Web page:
Why I Think All Women Should Avoid Coffee

mbg Contributor By Alisa Vitti
mbg Contributor
Alisa Vitti is a women's hormone and functional nutrition expert and pioneer in female biohacking. She founded The FLO Living Hormone Center, the world's first menstrual healthcare platform, created the MyFLO period app, the first and only functional medicine period tracker, and is the author of WomanCode.

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You crave it, you need it, you can’t function without it. Admit it: You’re addicted to coffee.

Look, we all love the caffeinated stuff—it’s practically our national drug of choice. And thanks to extraordinary marketing, it’s gained a reputation as a feel-good crutch for getting through the day. But the truth is, as a society, we’re completely dependent—and many of us aren’t aware how the biochemical effects of this powerful substance might affect our hormones.

As a hormone expert for women, I've avoided coffee for years and recommend the same to my clients.

Yes, research shows there may be some benefits to drinking coffee. But I believe that the risks for women with active hormone issues—like PMS, PCOS, fibroids, endometriosis, and infertility—not only outweigh any benefits but could also exacerbate these conditions.

And new research suggests one clear reason why it should be avoided: A study published in the journal Fertility and Sterility found that drinking three or more caffeinated beverages a day raised the risk of early pregnancy loss by 74 percent. And that statistic applies whether the caffeine is consumed before or after conception. (This isn’t just critical info for women: Caffeine consumption in male partners was associated just as much with pregnancy loss.)

Here are a few other reasons you may want to consider quitting coffee:

1. Women metabolize caffeine more slowly than men do.

You know that biologically it’s a bad idea to try matching your guy drink for drink. That’s because women metabolize alcohol more slowly than men do and feel the negative (and nauseating) effects after fewer servings.

Caffeine is no different—women also tend to metabolize it more slowly. The female body is brilliantly designed to conserve as much energy from whatever we’re consuming so we can grow tiny humans in our uterus—amazing, right? Whether you are actively doing this or not, your body is built to retain fluids for much longer and to metabolize the chemicals contained much more slowly.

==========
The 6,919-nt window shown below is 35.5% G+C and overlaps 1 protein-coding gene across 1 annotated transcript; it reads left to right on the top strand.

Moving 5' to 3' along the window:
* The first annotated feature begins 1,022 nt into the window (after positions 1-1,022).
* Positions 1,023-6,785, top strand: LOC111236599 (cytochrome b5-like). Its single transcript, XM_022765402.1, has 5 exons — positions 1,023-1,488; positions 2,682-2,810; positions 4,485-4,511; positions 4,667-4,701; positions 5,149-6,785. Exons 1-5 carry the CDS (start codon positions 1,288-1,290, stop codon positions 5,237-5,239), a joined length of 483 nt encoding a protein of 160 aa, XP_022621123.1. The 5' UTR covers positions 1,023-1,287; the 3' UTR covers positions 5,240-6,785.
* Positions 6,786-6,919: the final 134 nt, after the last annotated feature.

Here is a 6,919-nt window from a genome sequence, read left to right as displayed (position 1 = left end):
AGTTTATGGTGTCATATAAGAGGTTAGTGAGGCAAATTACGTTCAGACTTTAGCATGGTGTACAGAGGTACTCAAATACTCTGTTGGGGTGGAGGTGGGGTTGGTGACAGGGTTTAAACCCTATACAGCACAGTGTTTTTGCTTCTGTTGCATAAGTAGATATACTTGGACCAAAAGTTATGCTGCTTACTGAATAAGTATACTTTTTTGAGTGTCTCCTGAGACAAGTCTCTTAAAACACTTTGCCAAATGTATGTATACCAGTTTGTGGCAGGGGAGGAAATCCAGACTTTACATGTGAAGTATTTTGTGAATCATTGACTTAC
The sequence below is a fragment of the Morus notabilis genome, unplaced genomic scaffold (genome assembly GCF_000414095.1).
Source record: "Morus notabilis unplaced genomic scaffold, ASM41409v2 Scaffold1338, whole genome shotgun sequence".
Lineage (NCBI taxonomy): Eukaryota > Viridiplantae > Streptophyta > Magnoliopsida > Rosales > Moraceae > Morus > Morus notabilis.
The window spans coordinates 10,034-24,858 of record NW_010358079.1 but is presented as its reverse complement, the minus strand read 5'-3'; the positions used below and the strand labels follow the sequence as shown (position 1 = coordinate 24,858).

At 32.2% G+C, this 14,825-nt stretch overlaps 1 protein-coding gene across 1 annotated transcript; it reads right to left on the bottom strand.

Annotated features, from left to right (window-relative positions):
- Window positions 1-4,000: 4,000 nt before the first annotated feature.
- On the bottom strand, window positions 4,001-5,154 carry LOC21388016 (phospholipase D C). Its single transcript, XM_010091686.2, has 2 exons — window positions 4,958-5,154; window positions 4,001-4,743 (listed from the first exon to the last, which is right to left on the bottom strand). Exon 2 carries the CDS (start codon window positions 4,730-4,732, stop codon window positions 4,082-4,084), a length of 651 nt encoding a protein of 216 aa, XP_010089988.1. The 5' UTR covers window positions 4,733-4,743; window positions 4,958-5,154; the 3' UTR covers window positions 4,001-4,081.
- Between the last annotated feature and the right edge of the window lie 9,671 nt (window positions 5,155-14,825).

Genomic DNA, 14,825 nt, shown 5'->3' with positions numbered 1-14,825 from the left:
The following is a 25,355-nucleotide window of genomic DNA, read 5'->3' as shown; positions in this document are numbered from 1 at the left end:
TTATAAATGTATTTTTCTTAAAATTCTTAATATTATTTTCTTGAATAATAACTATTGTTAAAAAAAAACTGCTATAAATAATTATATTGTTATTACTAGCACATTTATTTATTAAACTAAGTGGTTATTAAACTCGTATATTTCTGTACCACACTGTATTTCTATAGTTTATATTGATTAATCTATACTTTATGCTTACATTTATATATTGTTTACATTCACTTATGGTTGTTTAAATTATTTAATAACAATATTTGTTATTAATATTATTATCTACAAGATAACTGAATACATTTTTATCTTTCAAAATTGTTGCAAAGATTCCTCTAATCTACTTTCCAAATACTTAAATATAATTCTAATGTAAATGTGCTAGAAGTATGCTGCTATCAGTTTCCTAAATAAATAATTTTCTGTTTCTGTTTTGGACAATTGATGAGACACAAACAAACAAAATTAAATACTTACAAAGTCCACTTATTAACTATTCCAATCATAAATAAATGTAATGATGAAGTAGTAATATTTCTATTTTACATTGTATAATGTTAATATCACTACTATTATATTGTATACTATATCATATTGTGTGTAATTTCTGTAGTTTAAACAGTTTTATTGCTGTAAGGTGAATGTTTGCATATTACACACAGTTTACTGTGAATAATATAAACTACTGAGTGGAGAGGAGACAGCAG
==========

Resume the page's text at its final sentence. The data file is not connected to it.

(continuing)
And if you’re skipping breakfast and caffeinating on an empty stomach or even using coffee as a meal replacement, the negative physical effects can be profound.

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2. Caffeine disrupts your entire hormonal cascade for 24 hours.

Whether you know it or not, your daily coffee habit could be putting you on a blood sugar roller coaster. Here’s how:

  1. Many of us don’t actually enjoy the taste of coffee. If you’re adding cream and sugar to make your daily brew palatable, these additions send your blood sugar soaring.
  2. Caffeine itself causes your body to produce extra cortisol.
  3. Your system can only reset with a good night’s sleep, but you’re unlikely to get sufficient rest thanks to the caffeine coursing through your body. When you’re lacking quality sleep, you suppress healthy hormone production.
  4. When you wake up groggy the next morning, your first instinct is to grab more coffee, setting off another day of endocrine disruption and dysfunction.

3. Caffeine can deplete your body of some micronutrients.

Coffee could deplete some nutrients and minerals that are vital for happy hormones, such as B vitamins.

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3 Steps to Reducing Your Coffee Intake

Quitting any addictive substance can be tough, and caffeine is no exception. But you can do it with the right guidance. Choose your own adventure here:

Scenario 1: You don’t rely on coffee for energy; you just love the taste:

  1. Start by losing the sugar and cream to minimize the blood-sugar impact.
  2. Take the European approach to coffee drinking: Switch to a small cup of fresh espresso rather than a giant venti, trenta bucket from Starbucks.
  3. Drink your small cup of coffee only when you’re sitting, after or during a full meal (again, the Europeans have this right). If you enjoy the taste, you should be savoring it—not gulping it down on the school run or as you dash to the office.
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Scenario 2: You’re dependent on coffee and can see it’s making your hormonal symptoms worse, but you’re afraid of withdrawal:

  1. Eat a really good, big breakfast to give your body energy-boosting fuel at the beginning of the day.
  2. Support your need for mental focus with ginkgo biloba and Rhodiola. For natural and sustainable energy, I recommend ashwagandha, vitamin B12, and vitamin B5. To reduce stress and calm your cortisol, drink holy basil tea.
  3. Swap coffee for kukicha or “twig tea," which is made from the roasted stem from which green tea leaves are plucked. It has a nutty taste and is perfect any time of the day.

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Alisa Vitti
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